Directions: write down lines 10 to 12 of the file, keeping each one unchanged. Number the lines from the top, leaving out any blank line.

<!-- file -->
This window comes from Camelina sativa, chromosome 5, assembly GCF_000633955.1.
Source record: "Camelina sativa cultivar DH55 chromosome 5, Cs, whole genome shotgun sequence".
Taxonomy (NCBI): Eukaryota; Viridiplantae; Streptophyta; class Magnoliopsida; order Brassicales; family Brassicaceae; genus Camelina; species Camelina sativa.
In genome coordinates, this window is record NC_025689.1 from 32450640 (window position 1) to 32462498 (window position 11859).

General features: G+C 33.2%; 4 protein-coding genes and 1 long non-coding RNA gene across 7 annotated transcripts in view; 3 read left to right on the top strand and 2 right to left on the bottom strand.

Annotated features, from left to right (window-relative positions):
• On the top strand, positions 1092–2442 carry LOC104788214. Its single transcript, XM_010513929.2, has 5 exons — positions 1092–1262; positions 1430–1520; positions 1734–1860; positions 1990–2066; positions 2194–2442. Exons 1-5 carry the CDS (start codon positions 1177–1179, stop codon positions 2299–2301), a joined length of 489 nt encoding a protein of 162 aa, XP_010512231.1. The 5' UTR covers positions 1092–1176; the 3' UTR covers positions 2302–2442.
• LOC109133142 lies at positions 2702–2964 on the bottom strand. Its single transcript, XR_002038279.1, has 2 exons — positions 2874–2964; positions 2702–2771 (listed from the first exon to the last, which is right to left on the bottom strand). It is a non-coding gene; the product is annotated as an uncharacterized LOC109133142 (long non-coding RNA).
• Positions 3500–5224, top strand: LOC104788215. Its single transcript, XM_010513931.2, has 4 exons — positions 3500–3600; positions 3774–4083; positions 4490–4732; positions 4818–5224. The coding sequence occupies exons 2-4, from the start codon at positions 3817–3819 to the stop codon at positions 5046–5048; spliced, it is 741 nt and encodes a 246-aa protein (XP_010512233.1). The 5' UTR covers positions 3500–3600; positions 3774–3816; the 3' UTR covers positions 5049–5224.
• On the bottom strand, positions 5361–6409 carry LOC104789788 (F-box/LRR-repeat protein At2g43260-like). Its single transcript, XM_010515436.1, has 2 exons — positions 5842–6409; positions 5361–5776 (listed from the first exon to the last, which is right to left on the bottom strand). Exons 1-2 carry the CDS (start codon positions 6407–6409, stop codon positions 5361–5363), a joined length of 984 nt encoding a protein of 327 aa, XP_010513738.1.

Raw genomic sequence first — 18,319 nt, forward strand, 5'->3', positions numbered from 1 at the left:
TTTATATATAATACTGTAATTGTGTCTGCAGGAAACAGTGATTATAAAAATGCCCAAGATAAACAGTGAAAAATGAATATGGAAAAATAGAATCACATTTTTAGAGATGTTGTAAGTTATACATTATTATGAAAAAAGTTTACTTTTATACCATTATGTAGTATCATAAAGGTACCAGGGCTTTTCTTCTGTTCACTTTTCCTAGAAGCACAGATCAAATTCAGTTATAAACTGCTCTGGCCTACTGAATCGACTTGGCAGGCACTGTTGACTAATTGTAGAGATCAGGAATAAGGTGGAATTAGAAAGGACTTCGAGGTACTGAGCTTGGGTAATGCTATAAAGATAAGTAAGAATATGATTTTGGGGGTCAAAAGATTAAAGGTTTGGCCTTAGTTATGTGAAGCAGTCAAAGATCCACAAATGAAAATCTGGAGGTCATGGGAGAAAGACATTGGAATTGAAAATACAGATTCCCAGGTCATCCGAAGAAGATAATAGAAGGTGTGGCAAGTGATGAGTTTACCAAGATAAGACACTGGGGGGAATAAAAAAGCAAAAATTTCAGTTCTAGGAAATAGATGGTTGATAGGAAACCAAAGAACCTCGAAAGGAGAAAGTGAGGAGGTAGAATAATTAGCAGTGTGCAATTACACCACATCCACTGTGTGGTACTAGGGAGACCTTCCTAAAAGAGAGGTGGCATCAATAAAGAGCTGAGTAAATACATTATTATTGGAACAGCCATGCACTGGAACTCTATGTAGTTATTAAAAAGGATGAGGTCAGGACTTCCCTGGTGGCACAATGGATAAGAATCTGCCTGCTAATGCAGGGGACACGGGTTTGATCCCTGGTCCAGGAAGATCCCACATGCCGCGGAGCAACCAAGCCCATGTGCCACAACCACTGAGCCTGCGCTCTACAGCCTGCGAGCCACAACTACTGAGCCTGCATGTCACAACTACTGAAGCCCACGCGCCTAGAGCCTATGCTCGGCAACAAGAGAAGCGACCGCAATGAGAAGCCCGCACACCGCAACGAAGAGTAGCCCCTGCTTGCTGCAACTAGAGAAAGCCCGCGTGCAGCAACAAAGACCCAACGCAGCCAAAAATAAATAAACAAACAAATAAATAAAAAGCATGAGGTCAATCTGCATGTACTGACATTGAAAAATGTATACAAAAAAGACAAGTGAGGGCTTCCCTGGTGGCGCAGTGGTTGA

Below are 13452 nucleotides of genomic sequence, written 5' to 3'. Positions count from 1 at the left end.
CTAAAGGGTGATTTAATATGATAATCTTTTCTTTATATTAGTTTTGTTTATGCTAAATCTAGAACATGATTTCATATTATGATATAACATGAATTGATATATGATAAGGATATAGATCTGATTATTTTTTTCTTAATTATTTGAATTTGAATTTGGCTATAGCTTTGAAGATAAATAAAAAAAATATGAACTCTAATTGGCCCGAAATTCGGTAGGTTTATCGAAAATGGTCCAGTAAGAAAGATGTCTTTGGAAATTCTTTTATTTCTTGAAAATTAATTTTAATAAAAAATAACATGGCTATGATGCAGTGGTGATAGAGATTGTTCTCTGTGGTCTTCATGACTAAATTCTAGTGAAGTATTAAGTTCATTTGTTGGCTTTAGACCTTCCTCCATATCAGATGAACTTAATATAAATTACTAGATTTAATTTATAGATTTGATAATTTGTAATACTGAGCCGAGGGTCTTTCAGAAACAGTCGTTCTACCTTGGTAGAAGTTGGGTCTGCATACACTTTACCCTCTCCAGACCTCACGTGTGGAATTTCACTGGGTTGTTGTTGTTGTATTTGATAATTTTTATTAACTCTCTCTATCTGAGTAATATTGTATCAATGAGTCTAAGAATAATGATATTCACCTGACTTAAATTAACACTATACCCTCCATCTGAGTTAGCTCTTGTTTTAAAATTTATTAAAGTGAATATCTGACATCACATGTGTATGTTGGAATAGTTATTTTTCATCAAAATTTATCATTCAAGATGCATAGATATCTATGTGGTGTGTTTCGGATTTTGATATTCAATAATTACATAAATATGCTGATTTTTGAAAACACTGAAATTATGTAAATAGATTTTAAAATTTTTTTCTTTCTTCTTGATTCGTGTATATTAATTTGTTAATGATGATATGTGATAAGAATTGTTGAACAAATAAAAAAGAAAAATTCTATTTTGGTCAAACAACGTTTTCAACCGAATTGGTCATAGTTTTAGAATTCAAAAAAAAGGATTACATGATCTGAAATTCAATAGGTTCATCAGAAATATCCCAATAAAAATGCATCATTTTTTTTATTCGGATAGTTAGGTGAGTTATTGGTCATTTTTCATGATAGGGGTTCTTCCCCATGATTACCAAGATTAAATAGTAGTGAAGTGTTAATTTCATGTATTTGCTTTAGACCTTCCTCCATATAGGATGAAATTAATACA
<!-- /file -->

• On the bottom strand, positions 5361–6409 carry LOC104789788 (F-box/LRR-repeat protein At2g43260-like). Its single transcript, XM_010515436.1, has 2 exons — positions 5842–6409; positions 5361–5776 (listed from the first exon to the last, which is right to left on the bottom strand). Exons 1-2 carry the CDS (start codon positions 6407–6409, stop codon positions 5361–5363), a joined length of 984 nt encoding a protein of 327 aa, XP_010513738.1.

Raw genomic sequence first — 18,319 nt, forward strand, 5'->3', positions numbered from 1 at the left:
TTTATATATAATACTGTAATTGTGTCTGCAGGAAACAGTGATTATAAAAATGCCCAAGATAAACAGTGAAAAATGAATATGGAAAAATAGAATCACATTTTTAGAGATGTTGTAAGTTATACATTATTATGAAAAAAGTTTACTTTTATACCATTATGTAGTATCATAAAGGTACCAGGGCTTTTCTTCTGTTCACTTTTCCTAGAAGCACAGATCAAATTCAGTTATAAACTGCTCTGGCCTACTGAATCGACTTGGCAGGCACTGTTGACTAATTGTAGAGATCAGGAATAAGGTGGAATTAGAAAGGACTTCGAGGTACTGAGCTTGGGTAATGCTATAAAGATAAGTAAGAATATGATTTTGGGGGTCAAAAGATTAAAGGTTTGGCCTTAGTTATGTGAAGCAGTCAAAGATCCACAAATGAAAATCTGGAGGTCATGGGAGAAAGACATTGGAATTGAAAATACAGATTCCCAGGTCATCCGAAGAAGATAATAGAAGGTGTGGCAAGTGATGAGTTTACCAAGATAAGACACTGGGGGGAATAAAAAAGCAAAAATTTCAGTTCTAGGAAATAGATGGTTGATAGGAAACCAAAGAACCTCGAAAGGAGAAAGTGAGGAGGTAGAATAATTAGCAGTGTGCAATTACACCACATCCACTGTGTGGTACTAGGGAGACCTTCCTAAAAGAGAGGTGGCATCAATAAAGAGCTGAGTAAATACATTATTATTGGAACAGCCATGCACTGGAACTCTATGTAGTTATTAAAAAGGATGAGGTCAGGACTTCCCTGGTGGCACAATGGATAAGAATCTGCCTGCTAATGCAGGGGACACGGGTTTGATCCCTGGTCCAGGAAGATCCCACATGCCGCGGAGCAACCAAGCCCATGTGCCACAACCACTGAGCCTGCGCTCTACAGCCTGCGAGCCACAACTACTGAGCCTGCATGTCACAACTACTGAAGCCCACGCGCCTAGAGCCTATGCTCGGCAACAAGAGAAGCGACCGCAATGAGAAGCCCGCACACCGCAACGAAGAGTAGCCCCTGCTTGCTGCAACTAGAGAAAGCCCGCGTGCAGCAACAAAGACCCAACGCAGCCAAAAATAAATAAACAAACAAATAAATAAAAAGCATGAGGTCAATCTGCATGTACTGACATTGAAAAATGTATACAAAAAAGACAAGTGAGGGCTTCCCTGGTGGCGCAGTGGTTGA